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With a Solo 401k, I can contribute up to 25% of my income as "employer contributions." Do these contributions count toward my adjusted gross income?

Example

I make $100,000 in 2015. I am 55 years old.

I contribute $24,000 (standard + catch up) to a pre-tax solo 401k.

Then I make "employer" contributions of $19,000 to the plan.

So, my taxable income for the year is $57,000, but is my gross income $100,000 or $81,000?

I ask because in a traditional employer sponsored 401k plan, employer contributions would not count toward my gross income. As to my motive: assume there exists a government plan which requires you make less than $85,000 to qualify. Would I qualify for such a plan under these circumstances?

  • Can you give more specific about the government plan? Different plans can look at different things. – Bishop Nov 20 '15 at 18:06
  • @Bishop I'm mostly looking for a general guideline, but let's use healthcare.gov. (Actual limit for a household of 2 is $63,720) – Luke Nov 20 '15 at 18:14
  • Is another way this is relevant, whether the total for FICA (which 401k does not get exempted from) is 81,000 or 100,000? And is that maybe where the answer is found? – Joe Nov 20 '15 at 18:31
  • @Joe Yes! That is also relevant. – Luke Nov 20 '15 at 18:34
  • Can you clarify the references to "gross income" vs "adjusted gross income" in your question? Are you asking whether this would count toward gross income or adjusted gross income? – BrenBarn Nov 21 '15 at 2:37
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This seems to depend on what kind of corporation you have set up.

If you're set up as a sole proprietor, then the Solo 401k contributions, whether employee or employer, will be deducted from your gross income. Thus they don't reduce it.

If you're set up as an S-Corp, then the employer contributions, similar to large employer contributions, will be deducted from wages, and won't show up in Box 1 on your W-2, so they would reduce your gross income. (Note, employee contributions also would go away from Box 1, but would still be in Box 3 and 5 for FICA/payroll tax purposes).

This is nicely discussed in detail here.

The IRS page that discusses this in more (harder to understand) detail is here.


Separately, I think a discussion of "Gross Income" is merited, as it has a special definition for sole proprietorships.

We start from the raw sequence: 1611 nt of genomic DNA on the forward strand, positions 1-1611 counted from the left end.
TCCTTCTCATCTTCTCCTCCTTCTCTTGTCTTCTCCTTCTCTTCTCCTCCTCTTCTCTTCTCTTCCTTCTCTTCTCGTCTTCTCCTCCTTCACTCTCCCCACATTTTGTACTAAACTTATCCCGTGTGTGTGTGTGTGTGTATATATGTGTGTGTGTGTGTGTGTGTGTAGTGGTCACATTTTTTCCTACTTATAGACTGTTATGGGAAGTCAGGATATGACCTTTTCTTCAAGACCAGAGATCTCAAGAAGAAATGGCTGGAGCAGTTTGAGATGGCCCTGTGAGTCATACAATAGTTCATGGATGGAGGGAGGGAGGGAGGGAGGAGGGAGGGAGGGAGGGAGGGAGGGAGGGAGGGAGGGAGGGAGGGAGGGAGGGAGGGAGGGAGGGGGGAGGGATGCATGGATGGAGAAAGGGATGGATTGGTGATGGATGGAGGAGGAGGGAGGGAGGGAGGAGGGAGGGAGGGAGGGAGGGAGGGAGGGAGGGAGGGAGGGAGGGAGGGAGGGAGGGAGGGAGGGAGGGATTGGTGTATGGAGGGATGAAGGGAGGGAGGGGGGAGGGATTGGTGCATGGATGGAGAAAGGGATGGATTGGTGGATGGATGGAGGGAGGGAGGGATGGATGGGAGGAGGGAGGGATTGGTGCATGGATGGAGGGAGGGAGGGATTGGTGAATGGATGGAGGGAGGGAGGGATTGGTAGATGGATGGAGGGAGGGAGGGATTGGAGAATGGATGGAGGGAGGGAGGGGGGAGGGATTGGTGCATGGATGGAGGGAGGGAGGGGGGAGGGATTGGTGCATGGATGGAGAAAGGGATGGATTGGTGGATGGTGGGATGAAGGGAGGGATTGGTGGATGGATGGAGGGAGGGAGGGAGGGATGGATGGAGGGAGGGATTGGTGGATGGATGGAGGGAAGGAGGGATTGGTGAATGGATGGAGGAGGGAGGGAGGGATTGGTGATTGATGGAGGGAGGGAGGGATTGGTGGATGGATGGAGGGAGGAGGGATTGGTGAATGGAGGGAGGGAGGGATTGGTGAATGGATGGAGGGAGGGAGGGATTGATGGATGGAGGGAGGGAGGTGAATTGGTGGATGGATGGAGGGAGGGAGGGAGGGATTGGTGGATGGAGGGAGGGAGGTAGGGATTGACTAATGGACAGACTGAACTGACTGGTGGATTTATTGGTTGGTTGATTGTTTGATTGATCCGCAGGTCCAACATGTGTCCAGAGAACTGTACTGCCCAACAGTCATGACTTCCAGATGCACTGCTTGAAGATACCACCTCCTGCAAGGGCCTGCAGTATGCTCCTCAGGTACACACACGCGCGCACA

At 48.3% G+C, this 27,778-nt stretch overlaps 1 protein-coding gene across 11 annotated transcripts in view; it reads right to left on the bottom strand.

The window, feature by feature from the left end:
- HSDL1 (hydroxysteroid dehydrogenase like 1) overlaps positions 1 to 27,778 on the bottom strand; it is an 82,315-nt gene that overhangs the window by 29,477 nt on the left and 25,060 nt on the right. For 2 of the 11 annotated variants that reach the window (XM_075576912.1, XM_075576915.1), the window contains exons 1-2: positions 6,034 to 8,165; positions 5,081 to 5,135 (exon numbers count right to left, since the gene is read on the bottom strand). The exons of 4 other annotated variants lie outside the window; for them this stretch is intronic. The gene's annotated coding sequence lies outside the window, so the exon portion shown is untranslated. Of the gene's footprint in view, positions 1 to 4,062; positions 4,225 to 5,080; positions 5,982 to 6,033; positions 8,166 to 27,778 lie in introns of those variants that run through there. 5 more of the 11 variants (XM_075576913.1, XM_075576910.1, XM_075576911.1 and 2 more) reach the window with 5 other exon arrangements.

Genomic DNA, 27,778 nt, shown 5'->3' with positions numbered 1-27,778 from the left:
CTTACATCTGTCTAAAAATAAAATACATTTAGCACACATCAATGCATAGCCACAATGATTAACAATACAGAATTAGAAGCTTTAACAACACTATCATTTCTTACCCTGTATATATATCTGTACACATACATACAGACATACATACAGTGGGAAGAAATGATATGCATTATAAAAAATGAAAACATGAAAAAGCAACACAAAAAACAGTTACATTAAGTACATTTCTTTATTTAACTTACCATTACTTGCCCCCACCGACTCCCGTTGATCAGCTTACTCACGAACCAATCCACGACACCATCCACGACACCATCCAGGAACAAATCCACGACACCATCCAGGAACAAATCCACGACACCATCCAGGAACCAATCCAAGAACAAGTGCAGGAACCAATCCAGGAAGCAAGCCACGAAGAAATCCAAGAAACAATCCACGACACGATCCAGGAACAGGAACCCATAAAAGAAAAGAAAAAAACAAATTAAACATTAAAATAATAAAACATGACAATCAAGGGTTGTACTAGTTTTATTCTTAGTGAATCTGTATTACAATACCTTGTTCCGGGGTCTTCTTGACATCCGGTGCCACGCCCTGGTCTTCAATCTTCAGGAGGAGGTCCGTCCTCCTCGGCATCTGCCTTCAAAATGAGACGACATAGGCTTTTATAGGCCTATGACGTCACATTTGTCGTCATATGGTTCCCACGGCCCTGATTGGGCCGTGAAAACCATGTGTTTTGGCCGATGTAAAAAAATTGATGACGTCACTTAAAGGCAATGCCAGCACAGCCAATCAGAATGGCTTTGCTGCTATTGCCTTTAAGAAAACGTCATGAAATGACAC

The IRS defines it in publication 501 as:

Gross income. Gross income is all income you receive in the form of money, goods, property, and services that is not exempt from tax. If you are married and live with your spouse in a community property state, half of any income defined by state law as community income may be considered yours. For a list of community property states, see Community property states under Married Filing Separately, later.

Self-employed persons. If you are self-employed in a business that provides services (where products are not a factor), your gross income from that business is the gross receipts. If you are self-employed in a business involving manufacturing, merchandising, or mining, your gross income from that business is the total sales minus the cost of goods sold. In either case, you must add any income from investments and from incidental or outside operations or sources.

So I think that regardless of 401(k) contributions, your gross income is your gross receipts (if you're a contractor, it's probably the total listed on your 1099(s)).

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  • The question was about adjusted gross income (at least, I think --- it is inconsistently phrased in the question). – BrenBarn Nov 20 '15 at 22:35
  • @BrenBarn Well, I agree, mostly; but I think the definition of (regular) Gross Income is still relevant: whether you're talking about that or AGI, you're still coming from the starting point of (unadjusted) Gross Income. For this to count differently towards AGI, it would also have to count differently for Gross Income, which it doesn't (per the IRS link above). – Joe Nov 20 '15 at 22:38
  • I don't think that is true. Things like deductible retirement contributions are part of gross income (apparently referred to as "total income" on the 1040), but not part of adjusted gross income. Adjusted gross income is what's relevant for most tax purposes (and thus for the question). If only gross receipts affected taxes, there would be little point to starting up a Solo 401k at all. The questioner accepted your answer, but I think it would be good to clarify it, because right now I think it misleadingly implies that Solo 401k contributions won't affect your taxes. – BrenBarn Nov 21 '15 at 2:39

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